Friday, November 12, 2010

Getting Tongue Twisted With CSR Job Titles

While the CSR debate has highlighted one key fact, and that is that it remains difficult to agree on a common definition of Corporate Social Responsibility, the definition of what employees do within this context may be even murkier. In the last few months I have met and gotten to know a number of  people who have a job where they  are involved in some way with a corporate program  focused on social responsibility, citizenship, philanthropy, community relations, employee volunteer programs and so on,  which arguably falls somewhere under the CSR or Corporate Citizenship umbrella.

A few of days ago I posted here on my blog my summary of the webinar hosted by the Boston College Center For Corporate Citizenship. With a twist of my tongue, I added and transformed their name to be Boston College Center for Corporate Community Citizenship. Thanks to Chris Jarvis for the correction of their name on his Realized Worth facebook page where he posted the link to my summary, and where I responded that I must have had "community"  on my mind. (which I always do, anyways). Aside from what tends to be on my mind, it's easy to get tongue twisted with all the various labels, descriptions and job titles within the whole CSR domain.  

As an example, here's just one job title I saw on the BCCCC website. A position that, well, seems to cover it all: "Director of Community Engagement Worldwide Community & Corporate Citizenship". Wow, try to say that one three times fast!

For more tongue twisting job titles check out the various postions held by the attendees of last year's BCCCC conference, people who are managers and directors of the following:

Business & Society Relations *Community Awareness *Community Engagement and Philanthropy *Community Investment & Volunteerism *Community Investment *Community Involvement *Community Outreach *Community Public Affairs *Community Relations *Community Responsibility *Community Service *Community Support * Corporate Citizenship & Community Relations *Corporate Citizenship *Corporate Community Affairs *Corporate Community Involvement *Corporate Community Relations *Corporate Community Support *Corporate Contributions *Corporate Partnerships *Corporate Responsibility & Sustainability *Corporate Responsibility and Analyst Relations *Corporate Responsibility *Corporate Social Responsibility *Corporate Sustainability *CSR & Community Relations *CSR Analyst *CSR Strategy & Reporting *Employee & Community Affairs *External Affairs *External Communications *Global Community Involvement  *Global Community Involvement/Special Events *Global Corporate Citizenship *Marketing & Corporate Citizenship * Community Liaison *Senior Corporate Volunteer Coordinator *Corporate Relations *Community Benefit, Research *Social Investing Program *Social Responsibility and Public Affairs *Stakeholder Relations * US Community Partnerships *Corporate Giving *Employee Volunteerism and many more....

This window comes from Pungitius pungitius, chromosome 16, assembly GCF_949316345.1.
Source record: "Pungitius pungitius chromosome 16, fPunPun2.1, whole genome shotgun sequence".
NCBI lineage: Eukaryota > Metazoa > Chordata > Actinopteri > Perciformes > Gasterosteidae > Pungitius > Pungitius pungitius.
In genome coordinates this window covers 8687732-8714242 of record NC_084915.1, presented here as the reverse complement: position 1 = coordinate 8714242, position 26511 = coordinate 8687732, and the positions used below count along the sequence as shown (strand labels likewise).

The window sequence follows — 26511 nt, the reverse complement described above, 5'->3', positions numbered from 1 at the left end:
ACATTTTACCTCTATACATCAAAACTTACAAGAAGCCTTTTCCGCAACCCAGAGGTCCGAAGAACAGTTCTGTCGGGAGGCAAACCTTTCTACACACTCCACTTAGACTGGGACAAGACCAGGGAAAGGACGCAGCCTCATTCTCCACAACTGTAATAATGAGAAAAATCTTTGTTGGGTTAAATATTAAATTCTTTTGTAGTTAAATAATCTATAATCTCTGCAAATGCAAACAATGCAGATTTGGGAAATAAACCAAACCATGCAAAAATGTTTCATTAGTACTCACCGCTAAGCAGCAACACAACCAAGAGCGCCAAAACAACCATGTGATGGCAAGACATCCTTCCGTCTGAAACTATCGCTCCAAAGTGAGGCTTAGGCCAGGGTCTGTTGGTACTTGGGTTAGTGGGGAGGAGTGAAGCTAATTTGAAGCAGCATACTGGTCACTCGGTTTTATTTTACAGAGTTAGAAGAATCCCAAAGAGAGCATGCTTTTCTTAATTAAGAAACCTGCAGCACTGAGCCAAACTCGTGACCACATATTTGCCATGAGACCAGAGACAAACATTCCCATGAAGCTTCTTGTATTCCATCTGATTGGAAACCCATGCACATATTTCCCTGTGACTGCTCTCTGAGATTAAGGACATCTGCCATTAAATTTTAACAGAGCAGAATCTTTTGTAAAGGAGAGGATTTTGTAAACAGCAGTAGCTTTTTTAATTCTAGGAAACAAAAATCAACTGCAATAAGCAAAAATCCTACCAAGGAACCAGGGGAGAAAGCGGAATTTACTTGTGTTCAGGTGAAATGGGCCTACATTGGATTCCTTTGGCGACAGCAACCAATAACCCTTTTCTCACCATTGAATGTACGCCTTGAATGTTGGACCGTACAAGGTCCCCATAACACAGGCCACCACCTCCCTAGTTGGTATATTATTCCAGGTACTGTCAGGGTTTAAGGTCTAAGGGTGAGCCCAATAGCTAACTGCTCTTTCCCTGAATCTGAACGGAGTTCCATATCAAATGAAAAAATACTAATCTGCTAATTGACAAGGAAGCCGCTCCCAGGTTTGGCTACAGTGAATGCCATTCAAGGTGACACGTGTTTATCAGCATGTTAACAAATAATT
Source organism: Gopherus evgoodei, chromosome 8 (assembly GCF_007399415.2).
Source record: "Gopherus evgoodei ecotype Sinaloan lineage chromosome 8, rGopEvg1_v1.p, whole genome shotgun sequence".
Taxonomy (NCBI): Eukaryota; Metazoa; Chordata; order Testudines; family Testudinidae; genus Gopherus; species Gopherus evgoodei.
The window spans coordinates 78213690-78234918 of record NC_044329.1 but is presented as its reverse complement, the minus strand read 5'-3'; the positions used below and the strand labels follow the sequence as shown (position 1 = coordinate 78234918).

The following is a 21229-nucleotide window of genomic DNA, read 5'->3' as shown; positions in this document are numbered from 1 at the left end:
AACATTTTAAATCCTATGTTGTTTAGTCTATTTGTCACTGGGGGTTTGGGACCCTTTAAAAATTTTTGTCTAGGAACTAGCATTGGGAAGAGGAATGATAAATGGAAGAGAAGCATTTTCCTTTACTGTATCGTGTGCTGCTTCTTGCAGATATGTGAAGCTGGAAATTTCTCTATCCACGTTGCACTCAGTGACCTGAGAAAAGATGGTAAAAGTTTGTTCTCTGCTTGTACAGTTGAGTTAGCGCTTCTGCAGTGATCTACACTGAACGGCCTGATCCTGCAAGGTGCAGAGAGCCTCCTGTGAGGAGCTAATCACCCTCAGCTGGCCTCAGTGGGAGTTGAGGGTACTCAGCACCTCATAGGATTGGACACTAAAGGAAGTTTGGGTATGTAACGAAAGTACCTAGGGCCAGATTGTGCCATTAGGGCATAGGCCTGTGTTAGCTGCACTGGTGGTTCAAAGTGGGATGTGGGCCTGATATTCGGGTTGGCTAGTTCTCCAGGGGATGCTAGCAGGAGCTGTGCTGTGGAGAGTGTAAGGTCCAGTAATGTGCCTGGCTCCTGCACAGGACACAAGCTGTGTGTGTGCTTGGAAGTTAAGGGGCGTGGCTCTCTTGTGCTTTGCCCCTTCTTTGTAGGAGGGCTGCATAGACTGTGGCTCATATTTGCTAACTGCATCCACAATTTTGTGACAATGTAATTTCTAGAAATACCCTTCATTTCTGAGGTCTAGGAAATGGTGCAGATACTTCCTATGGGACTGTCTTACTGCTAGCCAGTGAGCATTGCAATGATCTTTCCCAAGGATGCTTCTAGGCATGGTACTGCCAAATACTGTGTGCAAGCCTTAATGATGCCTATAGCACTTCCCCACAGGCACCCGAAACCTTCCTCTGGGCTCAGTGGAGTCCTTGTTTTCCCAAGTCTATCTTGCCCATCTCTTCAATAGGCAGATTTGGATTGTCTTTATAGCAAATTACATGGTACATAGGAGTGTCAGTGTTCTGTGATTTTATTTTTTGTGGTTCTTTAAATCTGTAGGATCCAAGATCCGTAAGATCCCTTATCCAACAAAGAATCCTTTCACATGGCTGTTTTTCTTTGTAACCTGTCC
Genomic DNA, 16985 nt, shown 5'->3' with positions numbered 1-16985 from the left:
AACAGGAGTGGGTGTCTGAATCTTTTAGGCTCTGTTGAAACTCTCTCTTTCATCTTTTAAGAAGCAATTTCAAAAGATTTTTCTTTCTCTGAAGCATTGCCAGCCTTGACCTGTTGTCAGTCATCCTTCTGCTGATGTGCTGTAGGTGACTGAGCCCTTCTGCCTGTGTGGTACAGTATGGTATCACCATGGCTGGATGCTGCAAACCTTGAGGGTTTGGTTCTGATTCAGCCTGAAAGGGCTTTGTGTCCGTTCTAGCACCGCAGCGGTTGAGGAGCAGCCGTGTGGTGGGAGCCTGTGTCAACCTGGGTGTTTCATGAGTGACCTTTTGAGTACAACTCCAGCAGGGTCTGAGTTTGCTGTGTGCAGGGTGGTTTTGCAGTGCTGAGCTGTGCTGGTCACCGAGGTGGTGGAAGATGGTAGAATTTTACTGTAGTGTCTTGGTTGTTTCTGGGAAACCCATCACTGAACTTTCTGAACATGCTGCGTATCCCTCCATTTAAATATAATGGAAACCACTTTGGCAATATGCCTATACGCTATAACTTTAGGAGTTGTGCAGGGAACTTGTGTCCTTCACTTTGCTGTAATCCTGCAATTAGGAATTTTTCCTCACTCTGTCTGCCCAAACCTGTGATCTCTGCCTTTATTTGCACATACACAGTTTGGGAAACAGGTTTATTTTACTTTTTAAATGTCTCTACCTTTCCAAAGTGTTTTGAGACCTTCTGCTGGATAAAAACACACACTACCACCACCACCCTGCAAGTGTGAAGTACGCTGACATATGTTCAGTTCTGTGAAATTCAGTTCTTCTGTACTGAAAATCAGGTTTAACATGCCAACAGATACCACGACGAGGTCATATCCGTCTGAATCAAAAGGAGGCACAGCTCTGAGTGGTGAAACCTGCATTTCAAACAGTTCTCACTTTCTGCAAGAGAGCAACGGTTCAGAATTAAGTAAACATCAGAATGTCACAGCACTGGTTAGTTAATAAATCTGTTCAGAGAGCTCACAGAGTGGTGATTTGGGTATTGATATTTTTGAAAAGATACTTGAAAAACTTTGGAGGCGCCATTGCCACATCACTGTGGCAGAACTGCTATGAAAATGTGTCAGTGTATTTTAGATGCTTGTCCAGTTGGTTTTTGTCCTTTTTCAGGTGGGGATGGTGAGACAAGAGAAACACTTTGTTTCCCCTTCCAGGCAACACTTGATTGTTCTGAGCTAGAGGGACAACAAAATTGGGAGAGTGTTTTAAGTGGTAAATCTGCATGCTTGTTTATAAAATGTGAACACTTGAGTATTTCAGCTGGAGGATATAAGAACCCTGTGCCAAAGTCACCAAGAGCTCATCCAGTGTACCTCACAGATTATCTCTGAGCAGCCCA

Moving on from tongue twisting to meaning-what exactly might be the difference, let's say, between a corporate involvement manager and a corporate relations manager and a community awareness manager and how might they be interchangeable? Language creates meaning and a job title should reflect accurately what the person does and does not do. 

Forgive me for my ramblings. A couple of weeks ago my daughter got married, and my son, gave the bride and groom a toast. He said that he had been speaking to his future brother-in-law the night before who said to him: "Wow, tomorrow I am getting married, isn't it surreal?" My son replied, "eh, it's just a formality."

Similarly, the title of the position a person holds within an organization may be just a formality, but it can affect outcomes. Businesses, in general, often struggle with how to define the roles and responsibilities of an employee and how their job title or position reflects that. But for jobs under the Corporate Social Responsibility umbrella, a job title may be even more important. in that it reflects a purpose, a mission and a strategy.

This is a great opportunity for a business to define what its social mission, its purpose, and goals are and to help define the employee's role in the implementation of the mission and achievement of those goals.

And if you get their title right, maybe they will be able to say it three times really fast

3 comments:

Lavinia Weissman said...

My gosh, congratulations on your daughter's marriage. I still recall kids running around in circles and just being kids when you lived in Boston.

Whether giving is formal or informal, giving to be generous to do something that can make a difference is ultimately what matters.

Lalia Helmer said...

Hi Lavinia,
So great to connect, where are you?

Your comment is so very very true. Thank you for finding me and contributing to the discussion.
Lalia

Aira Bongco @Noobpreneur.com said...

The problem is not so much on the title but on how people approach their job. Some stick to what they are used to doing that they forget that it is for the greater good.